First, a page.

Temporary employees are often used seasonally. Companies also use them as a way to lower expenses by letting go of highly paid employees with benefits, and filling their positions with temp workers who are not eligible for benefits. Whether temporary employees are hired directly to a company or work with a placement agency, many are considered “at will” employees, meaning they can be let go at any time during their contracted employment.
Read the employee handbook and hiring contract with the temporary worker when he is hired. Have him sign both showing he read and understood the content.
Sit down with the temporary employee a week prior to his pre-determined end date. Discuss his end date and what is expected of him at his exit. If he was hired through an employment agency discuss the exit plans with your contact there too.
Document all disciplinary actions taken against a temporary employee. Follow your normal procedures for terminating employees if the temporary employee must be let go. Again, if he was hired through an employment agency, communicate your concerns with the agency. The agency may prefer managing the discipline and termination.
Explain to a good temporary employee the reason you are letting him go. Sometimes there is not enough work to sustain a temporary worker, or funding issues dictate “at will” terminations. Discuss these determining factors with the employment agency, if you used one for your temporary help.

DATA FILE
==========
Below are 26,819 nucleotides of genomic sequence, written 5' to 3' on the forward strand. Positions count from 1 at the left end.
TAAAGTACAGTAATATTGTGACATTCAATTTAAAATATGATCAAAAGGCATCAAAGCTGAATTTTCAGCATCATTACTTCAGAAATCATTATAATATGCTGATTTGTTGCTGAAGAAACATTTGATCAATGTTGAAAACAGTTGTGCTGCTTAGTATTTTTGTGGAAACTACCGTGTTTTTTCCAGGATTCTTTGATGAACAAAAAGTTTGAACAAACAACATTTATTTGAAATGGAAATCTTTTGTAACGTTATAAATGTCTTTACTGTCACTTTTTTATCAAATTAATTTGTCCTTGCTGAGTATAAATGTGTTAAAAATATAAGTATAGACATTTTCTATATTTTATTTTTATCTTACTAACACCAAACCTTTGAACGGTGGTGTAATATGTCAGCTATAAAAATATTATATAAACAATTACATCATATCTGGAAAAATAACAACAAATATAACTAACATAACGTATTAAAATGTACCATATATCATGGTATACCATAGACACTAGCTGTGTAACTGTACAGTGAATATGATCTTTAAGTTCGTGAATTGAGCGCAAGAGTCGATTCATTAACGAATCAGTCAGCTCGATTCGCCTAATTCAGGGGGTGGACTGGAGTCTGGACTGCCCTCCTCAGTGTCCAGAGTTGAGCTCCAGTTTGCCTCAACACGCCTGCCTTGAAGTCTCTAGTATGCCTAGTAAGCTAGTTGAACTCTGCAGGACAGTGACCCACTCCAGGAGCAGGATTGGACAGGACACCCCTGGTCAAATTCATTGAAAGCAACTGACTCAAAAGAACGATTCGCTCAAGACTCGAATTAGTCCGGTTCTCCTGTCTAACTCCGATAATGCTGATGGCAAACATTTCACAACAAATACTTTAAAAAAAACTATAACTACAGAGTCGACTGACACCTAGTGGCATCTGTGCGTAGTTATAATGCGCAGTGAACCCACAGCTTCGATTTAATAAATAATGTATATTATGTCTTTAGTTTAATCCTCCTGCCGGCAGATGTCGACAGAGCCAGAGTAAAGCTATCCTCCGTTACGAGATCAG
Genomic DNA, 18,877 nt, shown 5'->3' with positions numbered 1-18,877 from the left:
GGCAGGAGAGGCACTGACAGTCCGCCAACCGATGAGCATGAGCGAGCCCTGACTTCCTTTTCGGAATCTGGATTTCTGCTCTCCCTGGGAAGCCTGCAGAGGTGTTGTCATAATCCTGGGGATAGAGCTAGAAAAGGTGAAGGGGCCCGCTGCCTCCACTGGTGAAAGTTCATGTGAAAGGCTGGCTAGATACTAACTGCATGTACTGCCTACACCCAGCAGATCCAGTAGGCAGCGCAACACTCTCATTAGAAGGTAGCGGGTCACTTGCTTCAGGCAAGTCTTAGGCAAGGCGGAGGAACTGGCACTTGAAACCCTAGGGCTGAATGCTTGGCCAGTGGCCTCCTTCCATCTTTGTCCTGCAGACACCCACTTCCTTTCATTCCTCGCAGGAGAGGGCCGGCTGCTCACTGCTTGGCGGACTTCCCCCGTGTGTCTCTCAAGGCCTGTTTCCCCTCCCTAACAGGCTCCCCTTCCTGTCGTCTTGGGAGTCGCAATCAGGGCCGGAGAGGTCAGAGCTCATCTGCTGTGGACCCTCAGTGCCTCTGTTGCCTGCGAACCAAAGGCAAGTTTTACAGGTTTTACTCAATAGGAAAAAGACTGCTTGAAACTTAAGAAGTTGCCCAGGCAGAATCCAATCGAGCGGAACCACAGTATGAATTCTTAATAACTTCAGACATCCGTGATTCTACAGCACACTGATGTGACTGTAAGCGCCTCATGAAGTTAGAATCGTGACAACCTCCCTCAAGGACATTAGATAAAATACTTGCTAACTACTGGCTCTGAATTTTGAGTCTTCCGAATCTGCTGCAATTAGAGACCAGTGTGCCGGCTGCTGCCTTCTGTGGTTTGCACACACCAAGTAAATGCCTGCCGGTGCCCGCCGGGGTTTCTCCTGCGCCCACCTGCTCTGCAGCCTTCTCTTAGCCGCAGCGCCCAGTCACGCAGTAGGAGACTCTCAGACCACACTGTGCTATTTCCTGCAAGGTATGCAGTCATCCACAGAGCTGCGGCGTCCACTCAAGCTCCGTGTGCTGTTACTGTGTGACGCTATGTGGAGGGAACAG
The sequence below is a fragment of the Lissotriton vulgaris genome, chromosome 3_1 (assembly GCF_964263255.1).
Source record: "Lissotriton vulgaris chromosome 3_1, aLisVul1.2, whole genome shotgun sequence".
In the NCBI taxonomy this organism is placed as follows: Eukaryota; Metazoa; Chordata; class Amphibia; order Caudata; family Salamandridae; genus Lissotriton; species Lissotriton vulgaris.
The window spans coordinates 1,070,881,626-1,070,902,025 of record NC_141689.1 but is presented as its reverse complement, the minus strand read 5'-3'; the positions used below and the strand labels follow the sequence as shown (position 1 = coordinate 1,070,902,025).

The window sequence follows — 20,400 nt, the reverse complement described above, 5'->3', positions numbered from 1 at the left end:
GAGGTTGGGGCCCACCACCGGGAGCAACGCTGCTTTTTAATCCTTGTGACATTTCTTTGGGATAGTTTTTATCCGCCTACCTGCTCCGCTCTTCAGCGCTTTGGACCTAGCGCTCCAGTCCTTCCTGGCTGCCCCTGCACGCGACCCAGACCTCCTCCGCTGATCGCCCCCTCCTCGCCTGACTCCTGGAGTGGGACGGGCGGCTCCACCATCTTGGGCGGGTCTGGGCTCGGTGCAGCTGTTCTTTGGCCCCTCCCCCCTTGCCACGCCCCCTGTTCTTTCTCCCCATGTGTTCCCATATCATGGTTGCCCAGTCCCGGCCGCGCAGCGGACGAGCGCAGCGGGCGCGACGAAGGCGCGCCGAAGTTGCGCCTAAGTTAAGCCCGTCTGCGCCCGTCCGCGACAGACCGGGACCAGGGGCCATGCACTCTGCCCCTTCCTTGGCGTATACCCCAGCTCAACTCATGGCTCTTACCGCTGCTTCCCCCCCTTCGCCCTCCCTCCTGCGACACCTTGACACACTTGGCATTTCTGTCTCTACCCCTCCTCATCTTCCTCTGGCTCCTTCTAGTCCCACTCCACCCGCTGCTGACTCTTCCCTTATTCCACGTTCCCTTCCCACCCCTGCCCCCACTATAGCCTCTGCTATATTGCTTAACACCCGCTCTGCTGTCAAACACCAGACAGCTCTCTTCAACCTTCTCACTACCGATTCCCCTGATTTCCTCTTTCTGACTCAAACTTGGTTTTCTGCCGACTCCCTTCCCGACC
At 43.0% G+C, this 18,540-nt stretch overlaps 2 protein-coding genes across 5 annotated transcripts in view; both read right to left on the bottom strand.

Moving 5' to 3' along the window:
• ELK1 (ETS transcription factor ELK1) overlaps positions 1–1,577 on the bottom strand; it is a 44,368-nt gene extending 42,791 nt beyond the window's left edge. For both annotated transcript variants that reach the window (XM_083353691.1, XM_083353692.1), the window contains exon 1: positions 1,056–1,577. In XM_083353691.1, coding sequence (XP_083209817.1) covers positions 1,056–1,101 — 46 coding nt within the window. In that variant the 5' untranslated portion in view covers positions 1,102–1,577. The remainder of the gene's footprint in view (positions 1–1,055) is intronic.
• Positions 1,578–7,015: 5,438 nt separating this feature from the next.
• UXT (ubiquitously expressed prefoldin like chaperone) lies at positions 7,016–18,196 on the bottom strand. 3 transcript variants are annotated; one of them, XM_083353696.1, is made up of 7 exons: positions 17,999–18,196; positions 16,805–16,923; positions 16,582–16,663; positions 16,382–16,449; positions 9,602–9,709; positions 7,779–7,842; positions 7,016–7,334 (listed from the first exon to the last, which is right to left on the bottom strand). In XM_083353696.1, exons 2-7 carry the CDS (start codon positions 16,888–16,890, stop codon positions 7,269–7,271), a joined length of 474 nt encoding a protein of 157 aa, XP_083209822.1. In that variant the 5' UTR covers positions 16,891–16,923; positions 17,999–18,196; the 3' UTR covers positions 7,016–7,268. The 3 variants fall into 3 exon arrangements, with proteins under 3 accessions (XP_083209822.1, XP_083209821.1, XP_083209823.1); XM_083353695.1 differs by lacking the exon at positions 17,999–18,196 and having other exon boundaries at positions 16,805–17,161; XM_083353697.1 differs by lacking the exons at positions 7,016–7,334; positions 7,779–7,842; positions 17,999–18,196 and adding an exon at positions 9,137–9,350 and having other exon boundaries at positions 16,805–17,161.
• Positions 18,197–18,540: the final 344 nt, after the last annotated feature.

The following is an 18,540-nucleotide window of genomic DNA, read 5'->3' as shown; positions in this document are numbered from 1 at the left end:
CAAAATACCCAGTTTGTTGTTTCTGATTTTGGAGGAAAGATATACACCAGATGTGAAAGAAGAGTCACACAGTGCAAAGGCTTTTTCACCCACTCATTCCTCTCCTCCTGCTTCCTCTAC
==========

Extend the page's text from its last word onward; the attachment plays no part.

Be upfront and clear on your expectations for the temporary employee. Put the end date in writing so there is no confusion.
Do not terminate a temporary employee for any reason you would not terminate a traditional employee. You must still abide by the law.
- Be upfront and clear on your expectations for the temporary employee. Put the end date in writing so there is no confusion.
- Do not terminate a temporary employee for any reason you would not terminate a traditional employee. You must still abide by the law.
Jennifer Erchul has been a freelance writer since 2002. Writing primarily about family and travel, her work has appeared in the "Idaho State Journal," "Portnuef Valley Parents Magazine" and "Western Flyfisher." She writes for numerous websites and is a published author. Erchul studied English and psychology at Concordia College in Moorhead, Minn.